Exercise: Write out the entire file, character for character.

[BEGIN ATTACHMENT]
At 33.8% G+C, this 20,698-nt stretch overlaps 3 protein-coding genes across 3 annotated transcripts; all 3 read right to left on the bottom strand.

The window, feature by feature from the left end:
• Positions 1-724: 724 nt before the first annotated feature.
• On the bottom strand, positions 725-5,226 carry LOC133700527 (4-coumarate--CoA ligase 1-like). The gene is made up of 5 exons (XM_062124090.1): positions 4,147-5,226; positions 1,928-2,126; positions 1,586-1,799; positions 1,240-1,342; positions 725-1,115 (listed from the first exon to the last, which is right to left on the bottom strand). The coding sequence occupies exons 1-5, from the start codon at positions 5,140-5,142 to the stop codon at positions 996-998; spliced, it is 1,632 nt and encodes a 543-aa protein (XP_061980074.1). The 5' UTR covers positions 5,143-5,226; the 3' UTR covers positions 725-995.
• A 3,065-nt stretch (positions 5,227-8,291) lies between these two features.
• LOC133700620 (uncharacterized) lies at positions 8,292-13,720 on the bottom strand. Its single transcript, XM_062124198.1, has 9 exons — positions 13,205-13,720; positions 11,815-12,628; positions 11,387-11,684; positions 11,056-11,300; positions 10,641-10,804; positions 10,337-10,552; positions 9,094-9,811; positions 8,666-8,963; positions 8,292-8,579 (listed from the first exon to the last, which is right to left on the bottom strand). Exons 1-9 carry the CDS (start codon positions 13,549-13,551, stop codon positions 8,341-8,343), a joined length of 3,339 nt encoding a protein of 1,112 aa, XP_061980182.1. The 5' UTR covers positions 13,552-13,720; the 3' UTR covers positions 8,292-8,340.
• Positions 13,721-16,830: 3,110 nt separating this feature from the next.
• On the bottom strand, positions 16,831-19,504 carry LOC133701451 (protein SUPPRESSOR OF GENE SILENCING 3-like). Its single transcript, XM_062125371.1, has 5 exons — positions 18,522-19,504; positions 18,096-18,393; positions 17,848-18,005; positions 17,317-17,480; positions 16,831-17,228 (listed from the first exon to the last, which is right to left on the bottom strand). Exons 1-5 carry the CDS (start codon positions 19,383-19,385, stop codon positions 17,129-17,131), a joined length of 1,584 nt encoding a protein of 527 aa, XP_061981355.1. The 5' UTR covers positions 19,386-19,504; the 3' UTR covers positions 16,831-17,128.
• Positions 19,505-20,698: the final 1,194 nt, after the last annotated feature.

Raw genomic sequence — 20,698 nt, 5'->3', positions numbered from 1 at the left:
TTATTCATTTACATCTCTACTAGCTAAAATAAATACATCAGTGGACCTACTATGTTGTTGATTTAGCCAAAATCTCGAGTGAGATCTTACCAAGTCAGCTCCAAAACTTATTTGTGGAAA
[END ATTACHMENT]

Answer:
At 33.8% G+C, this 20,698-nt stretch overlaps 3 protein-coding genes across 3 annotated transcripts; all 3 read right to left on the bottom strand.

The window, feature by feature from the left end:
• Positions 1-724: 724 nt before the first annotated feature.
• On the bottom strand, positions 725-5,226 carry LOC133700527 (4-coumarate--CoA ligase 1-like). The gene is made up of 5 exons (XM_062124090.1): positions 4,147-5,226; positions 1,928-2,126; positions 1,586-1,799; positions 1,240-1,342; positions 725-1,115 (listed from the first exon to the last, which is right to left on the bottom strand). The coding sequence occupies exons 1-5, from the start codon at positions 5,140-5,142 to the stop codon at positions 996-998; spliced, it is 1,632 nt and encodes a 543-aa protein (XP_061980074.1). The 5' UTR covers positions 5,143-5,226; the 3' UTR covers positions 725-995.
• A 3,065-nt stretch (positions 5,227-8,291) lies between these two features.
• LOC133700620 (uncharacterized) lies at positions 8,292-13,720 on the bottom strand. Its single transcript, XM_062124198.1, has 9 exons — positions 13,205-13,720; positions 11,815-12,628; positions 11,387-11,684; positions 11,056-11,300; positions 10,641-10,804; positions 10,337-10,552; positions 9,094-9,811; positions 8,666-8,963; positions 8,292-8,579 (listed from the first exon to the last, which is right to left on the bottom strand). Exons 1-9 carry the CDS (start codon positions 13,549-13,551, stop codon positions 8,341-8,343), a joined length of 3,339 nt encoding a protein of 1,112 aa, XP_061980182.1. The 5' UTR covers positions 13,552-13,720; the 3' UTR covers positions 8,292-8,340.
• Positions 13,721-16,830: 3,110 nt separating this feature from the next.
• On the bottom strand, positions 16,831-19,504 carry LOC133701451 (protein SUPPRESSOR OF GENE SILENCING 3-like). Its single transcript, XM_062125371.1, has 5 exons — positions 18,522-19,504; positions 18,096-18,393; positions 17,848-18,005; positions 17,317-17,480; positions 16,831-17,228 (listed from the first exon to the last, which is right to left on the bottom strand). Exons 1-5 carry the CDS (start codon positions 19,383-19,385, stop codon positions 17,129-17,131), a joined length of 1,584 nt encoding a protein of 527 aa, XP_061981355.1. The 5' UTR covers positions 19,386-19,504; the 3' UTR covers positions 16,831-17,128.
• Positions 19,505-20,698: the final 1,194 nt, after the last annotated feature.

Raw genomic sequence — 20,698 nt, 5'->3', positions numbered from 1 at the left:
TTATTCATTTACATCTCTACTAGCTAAAATAAATACATCAGTGGACCTACTATGTTGTTGATTTAGCCAAAATCTCGAGTGAGATCTTACCAAGTCAGCTCCAAAACTTATTTGTGGAAA